Los Angeles Times Examines Role of Medicaid Letter in Budget Negotiations
The Los Angeles Times on Saturday examined how a letter signed by 44 Republican members of Congress urging House Budget Committee Chair Jim Nussle (R-Iowa) to avoid cuts in Medicaid funding could hamper conference committee negotiations on the fiscal year 2006 budget (Havemann, Los Angeles Times, 4/16).
The House FY 2006 budget resolution instructs the House Energy and Commerce Committee to find $20 billion in savings over five years, most of which is expected to come from Medicaid. The Senate budget resolution includes no Medicaid cuts (California Healthline, 4/14).
Formal negotiations on a compromise have not yet begun, but Senate and House budget committee chairs have met to try to reach a deal. According to congressional "insiders," the letter makes the task of reaching a compromise "more difficult," the Times reports.
Rep. Heather Wilson (R-N.M.), author of the letter, said, "I hope this [letter] will give Chair Nussle some room to give. It creates an opportunity to find some common ground." She added that a bipartisan commission could determine ways to make Medicaid more efficient. An unnamed Senate staff member familiar with the budget situation said Wilson's letter "is not helpful for the negotiations at this time" because many senators believe some Medicaid cuts are necessary (Los Angeles Times, 4/16).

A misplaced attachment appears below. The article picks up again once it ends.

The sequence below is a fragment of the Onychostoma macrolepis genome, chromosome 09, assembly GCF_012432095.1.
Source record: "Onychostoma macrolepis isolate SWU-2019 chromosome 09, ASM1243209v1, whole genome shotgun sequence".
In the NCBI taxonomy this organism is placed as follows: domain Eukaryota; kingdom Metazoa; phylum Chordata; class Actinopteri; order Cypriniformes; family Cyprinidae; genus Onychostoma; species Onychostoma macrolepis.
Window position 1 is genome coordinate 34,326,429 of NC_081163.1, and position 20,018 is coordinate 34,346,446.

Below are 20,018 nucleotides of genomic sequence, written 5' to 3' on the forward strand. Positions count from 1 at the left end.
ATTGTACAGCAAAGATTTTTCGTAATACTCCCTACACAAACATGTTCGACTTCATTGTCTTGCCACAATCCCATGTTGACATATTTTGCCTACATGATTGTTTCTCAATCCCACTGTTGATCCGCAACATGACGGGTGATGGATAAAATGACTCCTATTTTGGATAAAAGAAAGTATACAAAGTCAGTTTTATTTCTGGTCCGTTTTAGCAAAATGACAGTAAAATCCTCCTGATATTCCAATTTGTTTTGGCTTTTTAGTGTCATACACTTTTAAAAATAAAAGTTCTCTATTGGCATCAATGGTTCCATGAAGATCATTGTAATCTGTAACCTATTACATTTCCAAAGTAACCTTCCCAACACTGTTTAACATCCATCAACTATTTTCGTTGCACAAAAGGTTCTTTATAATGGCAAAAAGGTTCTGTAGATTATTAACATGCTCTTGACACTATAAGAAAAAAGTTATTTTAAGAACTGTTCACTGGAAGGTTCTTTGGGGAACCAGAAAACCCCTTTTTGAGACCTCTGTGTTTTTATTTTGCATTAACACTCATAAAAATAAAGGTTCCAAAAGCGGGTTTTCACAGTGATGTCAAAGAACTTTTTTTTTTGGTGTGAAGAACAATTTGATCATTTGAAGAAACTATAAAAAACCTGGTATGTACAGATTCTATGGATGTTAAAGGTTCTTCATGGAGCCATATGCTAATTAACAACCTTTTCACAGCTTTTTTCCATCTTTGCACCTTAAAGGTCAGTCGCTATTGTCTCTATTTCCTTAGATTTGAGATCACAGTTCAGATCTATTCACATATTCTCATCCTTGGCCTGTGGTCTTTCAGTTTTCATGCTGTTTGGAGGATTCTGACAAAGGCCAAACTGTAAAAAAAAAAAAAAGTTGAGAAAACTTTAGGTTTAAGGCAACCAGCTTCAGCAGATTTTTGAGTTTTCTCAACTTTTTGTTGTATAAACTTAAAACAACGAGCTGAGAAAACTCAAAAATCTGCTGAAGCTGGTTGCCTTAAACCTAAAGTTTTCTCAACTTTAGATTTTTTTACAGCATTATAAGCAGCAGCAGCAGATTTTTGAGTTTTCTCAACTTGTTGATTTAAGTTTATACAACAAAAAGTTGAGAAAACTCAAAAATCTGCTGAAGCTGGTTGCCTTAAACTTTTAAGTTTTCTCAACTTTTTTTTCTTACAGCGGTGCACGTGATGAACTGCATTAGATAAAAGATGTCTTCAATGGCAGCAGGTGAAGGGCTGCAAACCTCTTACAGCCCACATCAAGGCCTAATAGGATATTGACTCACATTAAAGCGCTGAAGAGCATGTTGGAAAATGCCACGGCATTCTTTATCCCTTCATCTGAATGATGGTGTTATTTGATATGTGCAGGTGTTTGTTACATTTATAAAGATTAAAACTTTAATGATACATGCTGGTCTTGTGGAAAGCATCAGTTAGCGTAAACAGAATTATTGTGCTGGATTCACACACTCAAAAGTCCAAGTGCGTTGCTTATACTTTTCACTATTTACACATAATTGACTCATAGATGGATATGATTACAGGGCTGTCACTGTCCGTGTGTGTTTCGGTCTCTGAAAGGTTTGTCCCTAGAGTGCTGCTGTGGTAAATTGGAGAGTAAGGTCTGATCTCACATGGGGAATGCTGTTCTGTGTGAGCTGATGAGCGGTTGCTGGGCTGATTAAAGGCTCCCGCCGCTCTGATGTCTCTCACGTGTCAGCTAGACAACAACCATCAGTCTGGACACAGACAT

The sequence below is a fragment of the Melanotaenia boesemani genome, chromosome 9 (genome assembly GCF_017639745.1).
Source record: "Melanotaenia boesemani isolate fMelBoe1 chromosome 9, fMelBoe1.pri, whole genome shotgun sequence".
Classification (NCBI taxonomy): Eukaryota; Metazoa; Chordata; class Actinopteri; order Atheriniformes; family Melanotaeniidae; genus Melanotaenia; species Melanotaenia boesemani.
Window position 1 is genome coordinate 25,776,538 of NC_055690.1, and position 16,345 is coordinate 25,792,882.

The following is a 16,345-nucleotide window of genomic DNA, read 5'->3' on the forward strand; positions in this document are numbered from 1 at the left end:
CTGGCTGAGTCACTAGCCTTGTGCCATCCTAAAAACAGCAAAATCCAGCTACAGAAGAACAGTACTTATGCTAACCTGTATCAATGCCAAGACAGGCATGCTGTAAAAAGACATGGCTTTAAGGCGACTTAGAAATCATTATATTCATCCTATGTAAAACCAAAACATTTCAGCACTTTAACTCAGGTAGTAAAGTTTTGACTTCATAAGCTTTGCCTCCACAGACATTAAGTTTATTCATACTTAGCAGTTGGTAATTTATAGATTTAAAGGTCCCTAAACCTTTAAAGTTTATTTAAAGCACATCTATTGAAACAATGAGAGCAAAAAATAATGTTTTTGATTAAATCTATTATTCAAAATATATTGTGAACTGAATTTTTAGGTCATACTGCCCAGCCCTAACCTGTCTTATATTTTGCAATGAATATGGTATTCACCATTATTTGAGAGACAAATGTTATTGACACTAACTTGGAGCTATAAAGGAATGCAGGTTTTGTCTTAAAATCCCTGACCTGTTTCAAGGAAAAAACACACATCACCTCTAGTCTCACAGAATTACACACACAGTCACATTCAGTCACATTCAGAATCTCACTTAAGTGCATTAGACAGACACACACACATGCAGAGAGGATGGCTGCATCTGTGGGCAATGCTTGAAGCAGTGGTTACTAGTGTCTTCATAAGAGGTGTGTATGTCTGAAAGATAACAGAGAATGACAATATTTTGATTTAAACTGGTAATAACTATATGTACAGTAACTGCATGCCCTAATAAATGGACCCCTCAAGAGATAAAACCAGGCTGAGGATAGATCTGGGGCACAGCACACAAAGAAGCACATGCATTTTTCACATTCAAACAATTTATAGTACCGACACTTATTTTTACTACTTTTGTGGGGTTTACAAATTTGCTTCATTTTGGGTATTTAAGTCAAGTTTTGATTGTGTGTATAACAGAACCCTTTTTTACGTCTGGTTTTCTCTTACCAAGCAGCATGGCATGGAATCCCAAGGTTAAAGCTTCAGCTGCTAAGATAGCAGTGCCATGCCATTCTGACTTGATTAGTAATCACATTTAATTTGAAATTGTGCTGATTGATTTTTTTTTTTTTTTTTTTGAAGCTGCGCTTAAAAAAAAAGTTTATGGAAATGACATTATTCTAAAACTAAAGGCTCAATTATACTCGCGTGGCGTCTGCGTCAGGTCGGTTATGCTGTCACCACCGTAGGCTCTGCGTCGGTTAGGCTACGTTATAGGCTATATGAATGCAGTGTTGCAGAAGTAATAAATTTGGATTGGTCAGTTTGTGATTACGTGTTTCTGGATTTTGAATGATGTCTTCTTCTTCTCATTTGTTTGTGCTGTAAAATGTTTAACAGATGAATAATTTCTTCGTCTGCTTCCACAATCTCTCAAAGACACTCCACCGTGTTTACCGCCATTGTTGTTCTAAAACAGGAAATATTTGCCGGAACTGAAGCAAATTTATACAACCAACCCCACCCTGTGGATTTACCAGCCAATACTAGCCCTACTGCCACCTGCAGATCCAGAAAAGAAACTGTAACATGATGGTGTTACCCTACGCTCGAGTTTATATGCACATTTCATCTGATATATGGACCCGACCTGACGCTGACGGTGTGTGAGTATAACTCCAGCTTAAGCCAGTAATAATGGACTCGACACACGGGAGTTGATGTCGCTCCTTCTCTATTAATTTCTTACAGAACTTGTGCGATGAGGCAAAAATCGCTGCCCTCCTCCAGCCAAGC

The following summarizes coverage on the transfer of assets to achieve Medicaid eligibility.
- Newhouse/Baltimore Sun: HHS Secretary Mike Leavitt is attempting to tighten Medicaid eligibility rules to save $4.5 billion over the next 10 years, with one idea to delay benefits for up to five years for applicants who transfer their assets, Newhouse/Sun reports. However, Leavitt said that lawmakers seeking to change Medicaid eligibility "must first overcome an attitude among many Americans that they are entitled to pass some of their savings to their children," according to the Newhouse/Sun. Marilee Driscoll, a long-term care expert, said, "There is a feeling that if you worked hard your whole life and paid your taxes, you are entitled" to government-funded long-term care. She added, "What we have seen in a number of states is when you try to close the loopholes, you are made to look like you are hurting old people" (Walsh, Newhouse/Baltimore Sun, 4/17).
- Chicago Tribune: The Tribune on Sunday examined consumer advocates' opposition to eligibility changes and their contention that Medicaid is a "crucial safety net" for seniors. According to the Tribune, some consumer advocates believe that "weakening protections would be a severe blow to families already strained by rising medical costs and reduced retirement benefits" (Graham, Chicago Tribune, 4/17).